The blogger rightly focused, as did I, on Dr. Roberto Rodriguez, and his bizarre claims about maps. I find his claims fascinating—not because they’re true but because they are so designed to twist history in order to further a Mexican immigration-reform agenda. I’d like to explore Dr. Rodriguez’s ideas a bit more.
Following this event, Rodriguez devoted his life to advocating for the rights of Mexican and Latino immigrants to the United States. This took a turn into fringe history in 1998 when Rodriguez accepted fringe historical ideas in order to promote the political idea that the United States was the natural and original homeland of the Mexicans and therefore should not restrict immigration from Latin America, particularly Mexico.
In 1998, Rodriguez and his wife learned about an 1847 map made in conjunction with the Treaty of Guadalupe-Hidalgo (it be viewed at large size here), which would end the Mexican-American War with the cession of a large area of Mexican territory to the United States in 1848. Under the terms of the treaty, Mexicans living in newly-American territory could become U.S. citizens, and 90% did.
Rodriguez claimed that the map “indisputably” shows the ancient homeland of the Aztecs, the “Antigua Residencia de los Aztecas,” in the Four Corners region of what is now the U.S. The map does indeed show this, but it shows it in 1847, which is more than three decades after Baron Alexander von Humboldt popularized the Aztec myth (known in scholarly literature long before) that the Aztec had come from the north. The map applies the name to what is very likely the ruins of Chaco Canyon or Mesa Verde, which had then been known for at least twenty years. (Chaco Canyon was officially discovered in 1823.) I would consider it more than likely that the mapmaker was applying the Aztec myth to the Anasazi (Ancestral Pueblo) cliff dwellings in an attempt to explain the brick ruins in terms of a known high culture rather than attributing them to the Native Americans, whom America had just removed from their lands under the theory that they were culturally backward and benighted savages who lacked the rudiments of high culture.
A second supposed Aztec homeland (“Ruinas de las Casas 2das de los Aztecas”) is also marked on the map along the Gila River, correlating very closely with the Casa Grande ruins, known since 1687 and explored by the Spanish in 1694 and the 1700s and by the United States in 1846. This correlation helps to prove that the U.S. mapmaker was attempting to name Anasazi ruins in terms of the Aztec migration myth. Additional Aztec sites are listed further down in Mexico.
Rodriguez, however, points to a 1771 Spanish map by Nicholas de Lafora, which depicts the “Casas de Montezuma” in the same location on the Gila River. He claims this proves that the U.S. mapmaker wasn’t making up an Aztec connection to America, but given that this site correlates very closely to the known ruins of Casa Grande, described in Spanish literature back to the 1600s, this doesn’t really prove what he thinks it does. It only shows that the Spanish assumed that the ruins had belonged to the Aztecs when they first stumbled across them.
Indeed, when we review the relevant literature, we find that indeed the Spanish historians of the 1700s had wrongly attributed the Gila ruins to the Aztecs, as the U.S. Department of the Interior reported in its official report on the Gila Ruins in 1913. The confusion occurred because the Spanish missionary who found Casa Grande in 1687, Father Eusebio Francisco Kino, mistakenly believed Casas Grande was Chichilticalli, a semi-mythical city seen by Coronado and wrongly though to be the northern stronghold of the Aztecs (not their homeland). Later historians followed Kino and associated the Aztecs with Casas Grande, and thus also with similar Pueblo ruins across what was then the Mexican northwest, now the U.S. southwest. The U.S. government itself published what Rodriguez claims as his own “discovery,” that old Spanish and Mexican maps assigned the “Aztecs” to various Pueblo sites. By the time of the Treaty of Guadalupe-Hidalgo, there was apparently a wrongheaded idea that the Anasazi and Pueblo sites were the successive occupations of the Aztecs on their mythical southern journey from Aztlán.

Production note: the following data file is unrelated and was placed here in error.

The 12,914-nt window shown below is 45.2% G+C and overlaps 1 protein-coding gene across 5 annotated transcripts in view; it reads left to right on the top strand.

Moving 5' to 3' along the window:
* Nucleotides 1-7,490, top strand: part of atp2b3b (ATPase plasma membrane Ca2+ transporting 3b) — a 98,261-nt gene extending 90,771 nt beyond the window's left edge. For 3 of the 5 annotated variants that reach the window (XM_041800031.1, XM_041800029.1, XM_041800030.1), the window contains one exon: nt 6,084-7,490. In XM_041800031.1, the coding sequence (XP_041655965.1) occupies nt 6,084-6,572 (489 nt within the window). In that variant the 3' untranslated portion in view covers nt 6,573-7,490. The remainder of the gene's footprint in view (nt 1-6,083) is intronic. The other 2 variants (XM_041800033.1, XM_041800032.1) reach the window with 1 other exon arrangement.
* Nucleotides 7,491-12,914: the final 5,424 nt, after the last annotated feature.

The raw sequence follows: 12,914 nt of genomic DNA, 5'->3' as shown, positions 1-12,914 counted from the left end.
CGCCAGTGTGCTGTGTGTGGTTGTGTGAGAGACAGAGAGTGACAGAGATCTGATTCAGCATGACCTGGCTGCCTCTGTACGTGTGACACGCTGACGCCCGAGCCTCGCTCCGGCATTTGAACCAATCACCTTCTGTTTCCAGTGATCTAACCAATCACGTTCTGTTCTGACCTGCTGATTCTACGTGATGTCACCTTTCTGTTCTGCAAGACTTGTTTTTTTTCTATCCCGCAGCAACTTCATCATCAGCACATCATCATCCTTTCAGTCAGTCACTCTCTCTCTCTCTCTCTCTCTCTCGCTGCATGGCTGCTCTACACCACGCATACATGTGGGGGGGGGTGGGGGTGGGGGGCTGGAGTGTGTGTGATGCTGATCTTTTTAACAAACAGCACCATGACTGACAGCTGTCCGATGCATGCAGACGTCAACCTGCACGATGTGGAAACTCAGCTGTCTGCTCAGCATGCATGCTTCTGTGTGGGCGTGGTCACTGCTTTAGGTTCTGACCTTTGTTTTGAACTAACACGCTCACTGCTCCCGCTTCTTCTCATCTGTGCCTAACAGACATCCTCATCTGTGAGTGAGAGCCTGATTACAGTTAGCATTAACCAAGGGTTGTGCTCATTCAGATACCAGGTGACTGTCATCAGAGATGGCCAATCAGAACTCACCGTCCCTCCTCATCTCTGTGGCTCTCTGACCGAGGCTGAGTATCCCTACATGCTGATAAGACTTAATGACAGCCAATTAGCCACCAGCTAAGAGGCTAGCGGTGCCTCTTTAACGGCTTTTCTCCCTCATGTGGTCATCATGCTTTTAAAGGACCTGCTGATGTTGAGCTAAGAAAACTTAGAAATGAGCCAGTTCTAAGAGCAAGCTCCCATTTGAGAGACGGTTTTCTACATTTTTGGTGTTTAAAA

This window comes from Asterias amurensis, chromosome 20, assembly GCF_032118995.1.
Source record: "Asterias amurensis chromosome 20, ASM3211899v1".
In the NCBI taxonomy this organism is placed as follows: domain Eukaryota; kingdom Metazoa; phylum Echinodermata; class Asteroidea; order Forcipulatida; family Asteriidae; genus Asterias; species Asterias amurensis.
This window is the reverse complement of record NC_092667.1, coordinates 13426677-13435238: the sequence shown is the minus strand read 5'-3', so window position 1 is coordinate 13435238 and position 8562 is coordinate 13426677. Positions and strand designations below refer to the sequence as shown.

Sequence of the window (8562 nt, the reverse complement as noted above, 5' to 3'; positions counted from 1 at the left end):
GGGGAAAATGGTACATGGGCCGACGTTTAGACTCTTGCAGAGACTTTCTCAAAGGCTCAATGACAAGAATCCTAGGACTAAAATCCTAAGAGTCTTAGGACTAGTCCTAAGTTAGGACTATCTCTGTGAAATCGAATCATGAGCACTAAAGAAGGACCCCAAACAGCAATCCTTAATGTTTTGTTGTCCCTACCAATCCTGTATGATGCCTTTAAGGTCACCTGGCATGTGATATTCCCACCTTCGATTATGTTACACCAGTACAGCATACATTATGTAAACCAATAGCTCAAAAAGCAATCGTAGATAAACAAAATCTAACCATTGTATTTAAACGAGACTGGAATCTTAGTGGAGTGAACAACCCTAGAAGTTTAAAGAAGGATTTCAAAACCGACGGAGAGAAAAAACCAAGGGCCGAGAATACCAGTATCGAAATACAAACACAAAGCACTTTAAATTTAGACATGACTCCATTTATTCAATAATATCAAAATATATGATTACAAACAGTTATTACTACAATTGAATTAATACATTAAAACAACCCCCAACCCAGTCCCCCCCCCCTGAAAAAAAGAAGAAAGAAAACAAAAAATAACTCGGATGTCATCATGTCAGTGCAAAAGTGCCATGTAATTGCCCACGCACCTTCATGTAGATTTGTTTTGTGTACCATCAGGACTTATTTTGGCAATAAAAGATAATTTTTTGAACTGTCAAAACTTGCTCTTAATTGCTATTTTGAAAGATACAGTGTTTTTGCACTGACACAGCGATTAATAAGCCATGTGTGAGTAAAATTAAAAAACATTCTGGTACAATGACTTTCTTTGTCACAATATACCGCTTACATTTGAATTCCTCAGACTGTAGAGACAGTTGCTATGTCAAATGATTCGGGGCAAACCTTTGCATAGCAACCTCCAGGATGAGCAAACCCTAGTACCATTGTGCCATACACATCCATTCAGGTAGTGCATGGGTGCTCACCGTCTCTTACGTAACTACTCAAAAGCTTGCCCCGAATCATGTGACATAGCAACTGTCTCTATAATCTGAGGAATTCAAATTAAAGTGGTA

This was an artifact of the colonial period, not a genuine Aztec belief. We know this because we have the documentation of who first saw each ruin and what they called them. The Aztecs themselves said nothing of the Pueblo, though there was obviously influence from Mesoamerica in the desert southwest, such as the Mexican-style ball court at Hohokam. It was this cultural diffusion that helped cement the idea that the “Aztecs” had once ruled the southwest. Later, as knowledge grew, scholars recognized that the Aztecs were too recent to have been associated with these pueblos and instead assigned them to the Toltecs, from which we find the fringe history idea that the Jews who cast the Tucson Lead Artifacts battled the Toltecs!
The idea of a more distant migration for the Aztecs than the (current) Mexican-U.S. border derives from Alexander von Humboldt, who in 1810 wrongly calculated mathematically from a literal reading of the Aztec origin myth that they had walked from the forty-second parallel; from Josiah Priest, who popularized the claim; and from Joseph Smith, who made it part of the teachings of the Mormon church in his “Traits of the Mosaic History Found among the Aztaeca Nations.” As mentioned, when the U.S. began surveying the Pueblo ruins in the 1840s, officials recognized they were not culturally connected to the Aztec and the Aztec name dropped off the maps. It wasn’t a conspiracy but science; it is only the failure of Rodriguez to connect the older map sites to Anasazi or Pueblo ruins that makes it look like one.